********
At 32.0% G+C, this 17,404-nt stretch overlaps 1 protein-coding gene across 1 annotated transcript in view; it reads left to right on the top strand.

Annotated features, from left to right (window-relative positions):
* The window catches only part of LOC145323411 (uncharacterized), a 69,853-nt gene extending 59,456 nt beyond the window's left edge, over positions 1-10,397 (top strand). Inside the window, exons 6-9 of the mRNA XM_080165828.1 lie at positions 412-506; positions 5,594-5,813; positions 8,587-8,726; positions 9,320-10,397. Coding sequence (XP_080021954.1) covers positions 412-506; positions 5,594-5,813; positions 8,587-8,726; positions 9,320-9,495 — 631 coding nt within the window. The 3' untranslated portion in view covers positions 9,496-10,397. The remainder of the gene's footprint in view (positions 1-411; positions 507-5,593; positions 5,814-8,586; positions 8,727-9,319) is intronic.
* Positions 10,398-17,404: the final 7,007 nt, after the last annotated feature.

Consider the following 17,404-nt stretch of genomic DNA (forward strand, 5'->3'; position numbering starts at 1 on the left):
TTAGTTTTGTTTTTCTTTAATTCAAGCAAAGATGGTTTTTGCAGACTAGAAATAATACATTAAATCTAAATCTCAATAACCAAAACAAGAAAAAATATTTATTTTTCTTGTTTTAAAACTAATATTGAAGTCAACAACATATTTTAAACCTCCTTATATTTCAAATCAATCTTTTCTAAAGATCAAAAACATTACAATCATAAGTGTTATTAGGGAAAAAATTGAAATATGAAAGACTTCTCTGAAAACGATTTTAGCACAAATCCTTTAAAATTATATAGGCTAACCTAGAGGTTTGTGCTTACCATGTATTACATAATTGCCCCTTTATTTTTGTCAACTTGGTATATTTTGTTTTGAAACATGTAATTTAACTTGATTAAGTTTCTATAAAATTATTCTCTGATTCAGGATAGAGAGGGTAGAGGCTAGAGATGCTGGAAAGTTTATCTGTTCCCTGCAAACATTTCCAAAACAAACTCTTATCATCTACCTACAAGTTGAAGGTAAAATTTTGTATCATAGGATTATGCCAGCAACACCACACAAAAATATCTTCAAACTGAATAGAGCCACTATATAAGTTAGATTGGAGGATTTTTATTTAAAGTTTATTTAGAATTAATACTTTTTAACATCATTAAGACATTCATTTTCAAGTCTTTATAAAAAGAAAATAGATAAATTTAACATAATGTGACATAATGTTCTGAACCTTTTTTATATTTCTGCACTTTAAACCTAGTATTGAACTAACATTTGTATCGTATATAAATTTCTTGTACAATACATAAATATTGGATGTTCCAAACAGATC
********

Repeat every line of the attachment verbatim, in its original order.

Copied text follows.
At 32.0% G+C, this 17,404-nt stretch overlaps 1 protein-coding gene across 1 annotated transcript in view; it reads left to right on the top strand.

Annotated features, from left to right (window-relative positions):
* The window catches only part of LOC145323411 (uncharacterized), a 69,853-nt gene extending 59,456 nt beyond the window's left edge, over positions 1-10,397 (top strand). Inside the window, exons 6-9 of the mRNA XM_080165828.1 lie at positions 412-506; positions 5,594-5,813; positions 8,587-8,726; positions 9,320-10,397. Coding sequence (XP_080021954.1) covers positions 412-506; positions 5,594-5,813; positions 8,587-8,726; positions 9,320-9,495 — 631 coding nt within the window. The 3' untranslated portion in view covers positions 9,496-10,397. The remainder of the gene's footprint in view (positions 1-411; positions 507-5,593; positions 5,814-8,586; positions 8,727-9,319) is intronic.
* Positions 10,398-17,404: the final 7,007 nt, after the last annotated feature.

Consider the following 17,404-nt stretch of genomic DNA (forward strand, 5'->3'; position numbering starts at 1 on the left):
TTAGTTTTGTTTTTCTTTAATTCAAGCAAAGATGGTTTTTGCAGACTAGAAATAATACATTAAATCTAAATCTCAATAACCAAAACAAGAAAAAATATTTATTTTTCTTGTTTTAAAACTAATATTGAAGTCAACAACATATTTTAAACCTCCTTATATTTCAAATCAATCTTTTCTAAAGATCAAAAACATTACAATCATAAGTGTTATTAGGGAAAAAATTGAAATATGAAAGACTTCTCTGAAAACGATTTTAGCACAAATCCTTTAAAATTATATAGGCTAACCTAGAGGTTTGTGCTTACCATGTATTACATAATTGCCCCTTTATTTTTGTCAACTTGGTATATTTTGTTTTGAAACATGTAATTTAACTTGATTAAGTTTCTATAAAATTATTCTCTGATTCAGGATAGAGAGGGTAGAGGCTAGAGATGCTGGAAAGTTTATCTGTTCCCTGCAAACATTTCCAAAACAAACTCTTATCATCTACCTACAAGTTGAAGGTAAAATTTTGTATCATAGGATTATGCCAGCAACACCACACAAAAATATCTTCAAACTGAATAGAGCCACTATATAAGTTAGATTGGAGGATTTTTATTTAAAGTTTATTTAGAATTAATACTTTTTAACATCATTAAGACATTCATTTTCAAGTCTTTATAAAAAGAAAATAGATAAATTTAACATAATGTGACATAATGTTCTGAACCTTTTTTATATTTCTGCACTTTAAACCTAGTATTGAACTAACATTTGTATCGTATATAAATTTCTTGTACAATACATAAATATTGGATGTTCCAAACAGATC